Friday, December 1, 2006

The Healing of the Centurion's Boyfriend: A World AIDS Day Meditation

Let me begin by expressing my gratitude to Deacon Brian for the invitation to be with you tonight, and for the warm hospitality offered by Most Holy Redeemer. I’m grateful for the bonds of affection that unite us in a common faith and witness, and long for the day when full visible communion between our two traditions, Roman and Anglican, is accomplished. Mindful of the recent visit between Pope Benedict and Dr. Rowan Williams, the Archbishop of Canterbury, I’m hopeful that our mutual love for one another here in San Francisco will contribute to this ecumenical dialogue and shared mission.

Tonight we gather to observe World AIDS Day. We gather to remember, to mourn, to celebrate, and to advocate. We come to this place for healing, and for the strength to continue to be agents of healing and reconciliation in a broken world. It is in light of this that I invite you to consider with me the extraordinary Gospel lesson we just heard, the story of the healing of the Centurion’s boyfriend.[i]

Notice that the translation of this text refers to the paralyzed person as the Centurion’s “servant.” The Greek word here is pais, which can mean “servant” or, more properly, “servant boy,” but in other contexts is the Greek word used to refer to the younger lover of an older male. While the construction of same-sex love in Hellenistic culture posited such an age difference as normative, it is quite likely that the use of “boy” to refer to one’s beloved in Greek is more akin to the English use of “boyfriend” or “girlfriend” as a term of affection regardless of the age of the lovers.

That this is the case here is underscored by the contrast between the use of pais to refer to the object the Centurion’s special concern, and the use of doulos, the Greek word for slave used to designate those under the Centurion’s command, the people he bosses around. Just any old slave would have been unlikely to garner the Centurion’s attention. He was moved to approach Jesus because of his love for his boyfriend.

If this seems like a strained reading of the story, consider that Matthew’s Gospel regularly makes subversive use of Gentiles, who bear all the marks of stereotypical paganism, contrasting their faith with the faithlessness of the religious authorities. The magi who pay homage to Jesus at his birth are pagan sorcerers of whom the rabbis taught: “He who learns from a magus is worthy of death.” Matthew’s bold claim that these foreigners recognized the Messiah, whom the religious leaders rejected, is remarkable.

Remember too the Syrophoenecian woman in Matthew 15, a worshipper of Baal whom Jesus refers to as a kunariois, a dog, which is slang for a temple prostitute. A woman, a gentile, and a prostitute: she was way beyond the pale of acceptance according to the law. And yet, her daughter is healed because of her audacious faith, pressing Jesus to transcend his own limited sense of mission to include this outsider.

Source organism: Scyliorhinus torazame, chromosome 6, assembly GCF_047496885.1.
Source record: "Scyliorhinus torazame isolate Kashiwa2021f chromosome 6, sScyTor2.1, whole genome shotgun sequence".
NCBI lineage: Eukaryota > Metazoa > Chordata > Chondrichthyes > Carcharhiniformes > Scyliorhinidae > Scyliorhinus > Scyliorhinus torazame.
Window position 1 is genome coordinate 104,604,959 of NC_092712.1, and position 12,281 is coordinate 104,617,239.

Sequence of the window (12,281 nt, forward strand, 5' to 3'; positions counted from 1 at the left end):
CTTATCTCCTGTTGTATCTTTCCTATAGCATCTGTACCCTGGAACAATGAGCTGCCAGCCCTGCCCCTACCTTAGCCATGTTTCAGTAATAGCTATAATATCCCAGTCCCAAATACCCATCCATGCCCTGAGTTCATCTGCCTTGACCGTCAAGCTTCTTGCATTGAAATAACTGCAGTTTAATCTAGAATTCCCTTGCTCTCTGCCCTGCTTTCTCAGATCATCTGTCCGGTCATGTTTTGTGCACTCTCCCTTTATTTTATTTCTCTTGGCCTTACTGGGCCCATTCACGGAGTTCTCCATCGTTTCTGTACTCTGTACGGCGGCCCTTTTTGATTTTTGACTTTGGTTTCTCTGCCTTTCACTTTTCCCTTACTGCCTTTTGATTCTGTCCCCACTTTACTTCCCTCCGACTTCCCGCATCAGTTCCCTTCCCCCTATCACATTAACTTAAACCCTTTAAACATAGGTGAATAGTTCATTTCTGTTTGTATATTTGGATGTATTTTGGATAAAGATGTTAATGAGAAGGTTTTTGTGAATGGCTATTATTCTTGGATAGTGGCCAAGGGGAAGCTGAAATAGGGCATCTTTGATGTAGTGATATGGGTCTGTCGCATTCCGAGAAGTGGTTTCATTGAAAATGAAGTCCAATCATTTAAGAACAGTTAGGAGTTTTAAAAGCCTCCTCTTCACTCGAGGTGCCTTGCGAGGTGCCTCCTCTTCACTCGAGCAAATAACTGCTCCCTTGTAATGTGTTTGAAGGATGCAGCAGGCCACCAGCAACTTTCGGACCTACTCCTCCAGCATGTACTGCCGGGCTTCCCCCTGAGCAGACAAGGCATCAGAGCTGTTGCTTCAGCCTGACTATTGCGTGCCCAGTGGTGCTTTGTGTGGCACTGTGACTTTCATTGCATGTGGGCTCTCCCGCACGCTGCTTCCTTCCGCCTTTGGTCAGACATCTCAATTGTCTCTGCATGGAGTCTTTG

And so it should not surprise us that Matthew’s Gospel, which plays brilliantly on the Hellenistic Jewish trope of Gentiles as sorcerers, idolaters, and sexual deviants, depicts a Roman soldier with a male lover as the exemplar of faith. It is this man who entrusts himself and his lover to Jesus in utter humility, without reservation, who is held up as our role model.

Jesus says of the Centurion, “Truly I tell you, in no one in Israel have I found such faith. I tell you, many will come from east and west and will eat with Abraham and Isaac and Jacob in the kingdom of heaven, while the heirs of the kingdom will be thrown into outer darkness, where there will be weeping and gnashing of teeth.” (Matt. 8:10c – 12).

Jesus is telling us is that God does not divide up the world between insiders and outsiders the way we do. In fact, God turns things upside down, such that the outsiders are frequently those most open to the presence and power of God, while the pious are stone cold deaf to the Word of God that liberates and heals without distinction. Thus Jesus declares to the Pharisees, then and now, “the tax collectors and the prostitutes are going into the kingdom of God ahead of you.” (Matt. 21:31).

It is not our moral superiority that heals us, but rather our trust in the mercy of God. In the age of AIDS, who knows that better than the countless men who have cradled their sick boyfriends, grieved their dead husbands, or entrusted themselves to the Christ who cares for them in the form of their beloved. Think of the men and women from our parishes who for 25 years or more have been such faithful agents of Christ’s healing: it takes my breath away. I think of Jane, who, after her son Steven died of AIDS, went on to help literally hundreds of other young men die with dignity. I think of the men who buried their lovers and then immediately opened their homes to care for their dying friends. I think of people, like my friend Cary, who had made his peace with God and was on his death bed, only to be resurrected by the development of anti-retroviral drugs. Now, he races in the AIDS Ride each year and is preparing to become a deacon in the Episcopal Church.